Launch WarpWallet from the bar. Feed the program with a very secure passphrase, and provide it with your email address in order to generate the salt (Figure 5). The salt is extremely important, because unsalted brainwallets are considered extremely insecure (see the box entitled "Unsalted Brainwallets"). WarpWallet will generate and display a public-private key pair. Note the public address down and close the program. As with paper wallets, a brainwallet is a piggy bank. You can receive payments to your public address. When you are ready to spend the money, fire up WarpWallet, feed it with your passphrase and email address, and note down the private key that is generated. Import that private key into your Bitcoin client as before. Spend all the money at once! Brainwallets suffer drawbacks similar to paper wallets, so don't reuse your brainwallet address. (I know I have already mentioned the dangers of reusing addresses, but trust me, it is important.)

Figure 5: Brainwallets are like paper wallets, but instead of storing the keys on a piece of paper, the user remembers a passphrase and generates the keys by feeding the phrase to WarpWallet.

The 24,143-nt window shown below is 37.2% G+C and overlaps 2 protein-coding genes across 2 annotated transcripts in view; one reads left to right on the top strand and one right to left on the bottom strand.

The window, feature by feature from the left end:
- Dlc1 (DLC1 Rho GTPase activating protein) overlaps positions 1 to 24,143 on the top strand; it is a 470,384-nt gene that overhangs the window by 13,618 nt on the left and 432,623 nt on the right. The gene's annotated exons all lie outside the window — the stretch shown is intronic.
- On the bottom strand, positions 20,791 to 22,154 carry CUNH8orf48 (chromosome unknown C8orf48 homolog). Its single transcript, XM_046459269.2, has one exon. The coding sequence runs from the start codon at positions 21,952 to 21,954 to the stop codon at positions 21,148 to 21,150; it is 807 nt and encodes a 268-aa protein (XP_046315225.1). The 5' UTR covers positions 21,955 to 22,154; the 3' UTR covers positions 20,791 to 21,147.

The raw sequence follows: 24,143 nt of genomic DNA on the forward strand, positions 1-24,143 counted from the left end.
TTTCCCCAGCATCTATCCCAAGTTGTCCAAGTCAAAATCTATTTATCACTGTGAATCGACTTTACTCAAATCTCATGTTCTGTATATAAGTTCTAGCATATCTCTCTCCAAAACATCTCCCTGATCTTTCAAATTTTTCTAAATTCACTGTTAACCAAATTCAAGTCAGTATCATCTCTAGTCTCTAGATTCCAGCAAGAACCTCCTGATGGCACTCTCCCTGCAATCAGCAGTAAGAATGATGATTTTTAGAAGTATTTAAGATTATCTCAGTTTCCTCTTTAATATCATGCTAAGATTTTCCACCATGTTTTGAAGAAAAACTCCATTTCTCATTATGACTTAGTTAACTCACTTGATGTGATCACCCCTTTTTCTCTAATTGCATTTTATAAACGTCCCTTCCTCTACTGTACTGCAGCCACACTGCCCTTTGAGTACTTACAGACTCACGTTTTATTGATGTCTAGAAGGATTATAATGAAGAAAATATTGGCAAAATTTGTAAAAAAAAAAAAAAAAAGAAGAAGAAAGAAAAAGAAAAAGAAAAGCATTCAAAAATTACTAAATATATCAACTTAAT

Unsalted Brainwallets

Brainwallets that are generated without salt are vulnerable to cracking using rainbow tables and other advanced cracking methods. Bots are known to exist that patrol the blockchain, searching for vulnerable brainwallets, cracking them, and stealing all their funds. If you really want to use a brainwallet, make sure the brainwallet program you use is salting the hashes. Otherwise, you risk giving away your money to automated thieves.

For maximum security, it is better to perform the wallet generation in cold-offline mode for both brainwallets and paper wallets and to load the private keys in hot-online mode just when you are going to spend them.

Finally, BitKey includes a password strength analyzer called zxcvbn (Figure 6). This tool uses advanced analysis to determine if a password or passphrase is safe.

Figure 6: A tool for measuring password strength is included with BitKey.

What BitKey Lacks

BitKey is a useful solution for people who wish to be very proactive about protecting their Bitcoin wallets; however, it is not without shortcomings.

The main problem is that you won't find much official documentation about how to implement BitKey and integrate it into your secure procedures. The most useful instructions are in an article written by Liraz Siri on the TurnKey site [10]. (BitKey was created by core developers with the TurnKey Linux project.)

The version of Electrum included with BitKey lacks a QR scanner. QR is a very useful way of importing unsigned transactions and keys into Electrum. The fact that the version included in BitKey lacks a QR scanner means the user must type the keys into Electrum, instead of letting the webcam do the task.

International users will notice the lack of a documented boot code that lets you select a keyboard layout at boot time, such as you will find in Knoppix. With BitKey, you boot straight into an English keyboard layout. If you need another layout, you will have to switch it manually with setxkbmap from a terminal emulator.